Tuesday, May 15, 2012

Mother Daughter Break

Sunday was a beautiful day for Mother’s Day.  The three family generations in our house enjoyed our time together. 

Priscilla pushed granddaughter Naomi on a swing and made sure 6-year-old Ben thought of every possible way to roll an uneven ‘ball’ of wood down the slide - to see how far and which way it would go, without undue risk to life and limb.  His scientific conclusions were not important, but doing the experiment, of course, was important. 

Meanwhile Ed and Patricia peeled potatoes and heated up dinner, to be followed with delicious key lime cupcakes (and a few chocolate peanut butter ones for the less adventurous).  Daughter/sister Jeanette and her family stopped by on their way out to pick up their daughter Sarah from her first year of college. 

Back when we were considering adding onto Priscilla’s house for our office and/or living quarters for Patricia, we didn’t even realize how nice it would be to be casual about exactly when each part of a party arrived, because most would be here anyway. 

Sunday was a special occasion, but not complex to set up.  We all saw and appreciated each other without much fuss.

Family occasions are times when many families experiment with new arrangements.  Overnight stays and extended visits can be a bit like ‘dry runs’ for multigenerational living.

If necessity or preference later means your family decides to live multi-generationally like we do, the good and bad of these visits can inform the arrangements.  To discuss your planning options in light of your family’s dynamics and resources, please call our office at (815) 436-1996 for an appointment.  ©2012 Gruber Law Office, Ltd.

Tuesday, May 8, 2012

No Goldilocks Office

Back in 2004, at nearly the height of the building boom in this area, we were looking to buy an office.  There were many choices that would have Patricia’s commute go right by Priscilla’s home daily.  Then working as a multi-generational team would be easier. 

We may be picky, but we just couldn’t quite find a place that was ‘just right’ for us.  It had to have the right location, size, and price.  Plus, the financing had to allow adequate arrangements between us to shift repayment responsibility and ownership in future years.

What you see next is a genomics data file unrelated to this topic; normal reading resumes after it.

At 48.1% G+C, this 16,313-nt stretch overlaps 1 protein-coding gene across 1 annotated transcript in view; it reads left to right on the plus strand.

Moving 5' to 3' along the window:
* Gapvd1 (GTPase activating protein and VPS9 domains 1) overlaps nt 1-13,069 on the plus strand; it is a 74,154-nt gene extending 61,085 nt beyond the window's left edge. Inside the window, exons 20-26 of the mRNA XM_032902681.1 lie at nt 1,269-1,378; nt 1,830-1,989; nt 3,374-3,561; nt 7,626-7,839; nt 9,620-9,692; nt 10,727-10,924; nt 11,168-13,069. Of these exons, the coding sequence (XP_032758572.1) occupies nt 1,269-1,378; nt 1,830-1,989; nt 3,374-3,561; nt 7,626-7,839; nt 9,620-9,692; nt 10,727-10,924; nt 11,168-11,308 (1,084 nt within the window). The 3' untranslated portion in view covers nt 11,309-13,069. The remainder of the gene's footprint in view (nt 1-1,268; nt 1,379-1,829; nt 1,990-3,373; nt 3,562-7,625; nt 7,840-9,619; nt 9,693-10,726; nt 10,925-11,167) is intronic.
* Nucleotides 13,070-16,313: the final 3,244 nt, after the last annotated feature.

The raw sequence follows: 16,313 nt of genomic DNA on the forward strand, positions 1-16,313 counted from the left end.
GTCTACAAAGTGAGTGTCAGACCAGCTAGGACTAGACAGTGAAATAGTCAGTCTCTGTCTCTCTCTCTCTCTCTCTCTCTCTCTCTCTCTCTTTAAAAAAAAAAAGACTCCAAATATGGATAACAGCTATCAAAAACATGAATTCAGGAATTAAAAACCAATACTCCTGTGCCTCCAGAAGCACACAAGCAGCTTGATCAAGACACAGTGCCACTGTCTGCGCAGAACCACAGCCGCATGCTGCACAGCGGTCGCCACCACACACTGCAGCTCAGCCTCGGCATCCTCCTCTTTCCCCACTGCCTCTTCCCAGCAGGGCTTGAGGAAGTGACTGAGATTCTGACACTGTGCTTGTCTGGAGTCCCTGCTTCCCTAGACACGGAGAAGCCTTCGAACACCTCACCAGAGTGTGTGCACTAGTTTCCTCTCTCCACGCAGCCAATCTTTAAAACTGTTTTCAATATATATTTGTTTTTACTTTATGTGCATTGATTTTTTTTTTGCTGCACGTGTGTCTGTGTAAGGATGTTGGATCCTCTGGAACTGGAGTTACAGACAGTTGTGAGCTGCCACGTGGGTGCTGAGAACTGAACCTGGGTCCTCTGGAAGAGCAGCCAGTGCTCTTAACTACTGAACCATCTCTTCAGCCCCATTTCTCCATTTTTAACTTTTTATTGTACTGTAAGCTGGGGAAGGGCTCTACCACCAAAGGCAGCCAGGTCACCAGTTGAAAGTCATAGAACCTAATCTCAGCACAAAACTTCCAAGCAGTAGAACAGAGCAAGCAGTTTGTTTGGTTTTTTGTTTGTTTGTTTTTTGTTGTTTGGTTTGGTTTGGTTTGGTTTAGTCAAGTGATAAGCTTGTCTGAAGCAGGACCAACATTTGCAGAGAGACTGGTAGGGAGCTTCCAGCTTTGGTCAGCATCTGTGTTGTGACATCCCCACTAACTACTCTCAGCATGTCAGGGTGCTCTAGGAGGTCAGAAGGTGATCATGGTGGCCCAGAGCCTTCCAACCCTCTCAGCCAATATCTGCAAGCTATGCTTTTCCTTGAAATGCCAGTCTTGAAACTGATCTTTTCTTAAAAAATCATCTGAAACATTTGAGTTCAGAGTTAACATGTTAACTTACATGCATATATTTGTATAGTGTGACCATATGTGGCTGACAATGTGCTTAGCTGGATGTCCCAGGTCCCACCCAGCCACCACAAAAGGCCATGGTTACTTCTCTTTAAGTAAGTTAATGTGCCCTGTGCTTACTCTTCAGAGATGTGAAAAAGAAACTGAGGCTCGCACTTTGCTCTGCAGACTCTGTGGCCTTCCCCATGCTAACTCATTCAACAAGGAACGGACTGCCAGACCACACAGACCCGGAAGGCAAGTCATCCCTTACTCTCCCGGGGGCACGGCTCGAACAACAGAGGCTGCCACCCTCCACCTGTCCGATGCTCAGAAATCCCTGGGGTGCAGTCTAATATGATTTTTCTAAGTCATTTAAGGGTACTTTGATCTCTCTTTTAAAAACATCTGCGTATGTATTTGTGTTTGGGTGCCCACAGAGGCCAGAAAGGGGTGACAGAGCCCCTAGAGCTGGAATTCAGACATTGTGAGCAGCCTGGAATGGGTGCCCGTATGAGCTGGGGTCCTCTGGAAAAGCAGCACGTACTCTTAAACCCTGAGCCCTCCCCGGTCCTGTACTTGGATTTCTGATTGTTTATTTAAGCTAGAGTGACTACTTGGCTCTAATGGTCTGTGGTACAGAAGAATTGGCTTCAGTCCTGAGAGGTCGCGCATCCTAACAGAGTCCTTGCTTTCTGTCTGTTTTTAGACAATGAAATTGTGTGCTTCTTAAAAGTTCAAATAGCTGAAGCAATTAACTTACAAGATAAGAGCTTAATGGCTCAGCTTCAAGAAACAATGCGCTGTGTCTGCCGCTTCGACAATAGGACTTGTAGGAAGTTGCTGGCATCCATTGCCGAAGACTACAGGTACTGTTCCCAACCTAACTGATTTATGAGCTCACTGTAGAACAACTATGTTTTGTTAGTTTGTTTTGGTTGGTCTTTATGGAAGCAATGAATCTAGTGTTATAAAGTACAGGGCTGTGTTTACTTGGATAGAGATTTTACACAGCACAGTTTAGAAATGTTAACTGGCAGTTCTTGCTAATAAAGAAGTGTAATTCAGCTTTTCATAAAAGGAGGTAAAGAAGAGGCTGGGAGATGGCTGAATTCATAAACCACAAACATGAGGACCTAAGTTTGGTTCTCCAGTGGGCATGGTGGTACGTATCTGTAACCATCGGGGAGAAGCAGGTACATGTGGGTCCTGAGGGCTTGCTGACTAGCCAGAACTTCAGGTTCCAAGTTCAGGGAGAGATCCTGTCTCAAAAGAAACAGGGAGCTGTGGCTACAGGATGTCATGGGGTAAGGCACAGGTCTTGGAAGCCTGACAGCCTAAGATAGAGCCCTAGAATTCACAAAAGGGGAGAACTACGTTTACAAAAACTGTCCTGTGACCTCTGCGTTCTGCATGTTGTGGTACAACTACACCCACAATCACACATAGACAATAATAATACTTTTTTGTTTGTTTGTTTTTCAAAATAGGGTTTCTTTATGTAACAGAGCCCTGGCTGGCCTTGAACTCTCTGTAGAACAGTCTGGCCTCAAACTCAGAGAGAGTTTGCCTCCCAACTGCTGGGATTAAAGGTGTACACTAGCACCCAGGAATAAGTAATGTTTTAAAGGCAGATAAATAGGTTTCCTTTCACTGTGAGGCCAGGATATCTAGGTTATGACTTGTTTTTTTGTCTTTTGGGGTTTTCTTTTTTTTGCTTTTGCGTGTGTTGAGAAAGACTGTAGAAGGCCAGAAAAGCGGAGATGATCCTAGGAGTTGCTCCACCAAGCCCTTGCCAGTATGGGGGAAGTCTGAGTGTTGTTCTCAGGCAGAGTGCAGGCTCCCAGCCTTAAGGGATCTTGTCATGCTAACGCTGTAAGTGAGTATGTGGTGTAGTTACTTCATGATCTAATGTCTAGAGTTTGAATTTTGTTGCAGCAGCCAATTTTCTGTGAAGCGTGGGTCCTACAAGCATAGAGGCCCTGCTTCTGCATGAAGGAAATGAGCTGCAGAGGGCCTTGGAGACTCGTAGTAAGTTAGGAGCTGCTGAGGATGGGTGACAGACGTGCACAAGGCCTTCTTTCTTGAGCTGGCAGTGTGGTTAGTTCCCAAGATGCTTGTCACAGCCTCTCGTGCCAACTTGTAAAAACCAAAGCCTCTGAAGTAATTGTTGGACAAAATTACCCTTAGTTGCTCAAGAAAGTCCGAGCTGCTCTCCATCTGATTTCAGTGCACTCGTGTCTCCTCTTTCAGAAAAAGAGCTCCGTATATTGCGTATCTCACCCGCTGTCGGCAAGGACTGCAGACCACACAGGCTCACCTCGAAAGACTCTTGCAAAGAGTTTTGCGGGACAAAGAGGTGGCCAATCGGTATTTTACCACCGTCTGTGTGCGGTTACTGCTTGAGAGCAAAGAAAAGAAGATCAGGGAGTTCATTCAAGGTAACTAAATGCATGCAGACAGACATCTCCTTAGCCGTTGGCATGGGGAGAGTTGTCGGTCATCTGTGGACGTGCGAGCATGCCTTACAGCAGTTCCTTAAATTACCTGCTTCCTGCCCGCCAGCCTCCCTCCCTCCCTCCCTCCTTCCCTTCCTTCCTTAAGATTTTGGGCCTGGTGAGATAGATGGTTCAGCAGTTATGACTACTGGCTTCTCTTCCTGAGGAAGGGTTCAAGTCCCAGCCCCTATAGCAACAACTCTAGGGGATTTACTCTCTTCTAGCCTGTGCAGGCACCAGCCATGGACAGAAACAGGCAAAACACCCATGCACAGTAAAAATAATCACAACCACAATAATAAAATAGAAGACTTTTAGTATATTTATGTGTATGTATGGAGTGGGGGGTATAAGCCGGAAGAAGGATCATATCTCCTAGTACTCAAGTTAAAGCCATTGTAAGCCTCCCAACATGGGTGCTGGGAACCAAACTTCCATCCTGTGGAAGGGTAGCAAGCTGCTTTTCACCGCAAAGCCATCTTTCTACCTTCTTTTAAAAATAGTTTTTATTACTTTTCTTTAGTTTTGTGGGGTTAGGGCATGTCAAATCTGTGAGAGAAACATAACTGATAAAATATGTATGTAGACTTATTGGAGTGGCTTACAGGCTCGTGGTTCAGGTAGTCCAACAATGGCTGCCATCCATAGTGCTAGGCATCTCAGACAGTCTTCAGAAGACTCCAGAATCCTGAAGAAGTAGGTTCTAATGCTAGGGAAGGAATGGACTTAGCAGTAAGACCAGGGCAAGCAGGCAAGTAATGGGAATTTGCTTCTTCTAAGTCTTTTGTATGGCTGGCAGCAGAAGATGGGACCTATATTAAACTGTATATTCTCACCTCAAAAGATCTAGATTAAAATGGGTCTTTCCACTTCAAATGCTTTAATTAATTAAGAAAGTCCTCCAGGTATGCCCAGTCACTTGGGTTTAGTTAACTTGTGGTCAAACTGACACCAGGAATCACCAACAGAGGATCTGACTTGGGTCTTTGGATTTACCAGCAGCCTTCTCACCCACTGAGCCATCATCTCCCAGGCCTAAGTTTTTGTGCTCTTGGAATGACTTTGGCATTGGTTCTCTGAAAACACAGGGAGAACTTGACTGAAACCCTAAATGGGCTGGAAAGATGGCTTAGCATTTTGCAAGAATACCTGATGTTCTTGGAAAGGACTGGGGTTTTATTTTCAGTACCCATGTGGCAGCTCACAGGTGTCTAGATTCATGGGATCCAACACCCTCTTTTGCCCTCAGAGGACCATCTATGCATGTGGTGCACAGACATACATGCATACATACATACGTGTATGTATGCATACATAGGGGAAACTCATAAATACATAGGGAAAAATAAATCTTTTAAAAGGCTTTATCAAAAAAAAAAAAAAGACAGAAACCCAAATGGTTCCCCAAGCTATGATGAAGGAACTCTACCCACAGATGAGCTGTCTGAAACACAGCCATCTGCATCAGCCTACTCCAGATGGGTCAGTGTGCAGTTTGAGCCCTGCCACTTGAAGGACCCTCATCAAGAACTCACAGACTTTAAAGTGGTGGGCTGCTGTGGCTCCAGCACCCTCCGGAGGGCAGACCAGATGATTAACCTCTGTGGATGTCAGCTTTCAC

A couple of places seemed perfect, but things just didn’t fall into place…  We realized we were back to the drawing board.

Remember how strongly growth here was booming back then?  We began to notice that Priscilla’s 5-acre home no longer seemed to be in the middle of nowhere like it was when we’d moved here more than 25 years earlier.  Building an addition might be less costly than buying a separate office building. 

Perhaps, we thought, we could live together – but in Priscilla’s expanded home rather than in Patricia’s neighborhood like we’d initially hoped to do.  Now we had to find out what zoning regulations there would be for a home office. 

Flexibility and creativity play a continuing role in our quest to benefit from having our different generations team up to benefit both.  To consider some of your own family’s long-term planning options, please call our office at (815) 436-1996 for an appointment.  ©2012 Gruber Law Office, Ltd.

Tuesday, May 1, 2012

New Office Options

It appeared when we last wrote that Priscilla and Patricia’s families were not going to live together.  Instead, Patricia bought a lot to build on that would make it easy to stop as often as she wanted at Priscilla’s house on the way to and from their planned Plainfield office. 

Not quite as good as we’d wanted, but adequate.  Our mother-daughter business was already multi-generational, of course, but we were then renting our office and were ready to own. 

We still wanted our office to be truly convenient for both of us to get to so we could freely share duties and joys as attorneys and grandmother/mother when Patricia expanded her family with children as hoped and Priscilla and her husband lived long and well into their golden years maintaining their five-acre home. 

We looked at ‘office condos,’ vacant land, houses that could be converted, and existing buildings.  Other than having too many choices and high costs (this was before the recent real estate downturn), that part was easy.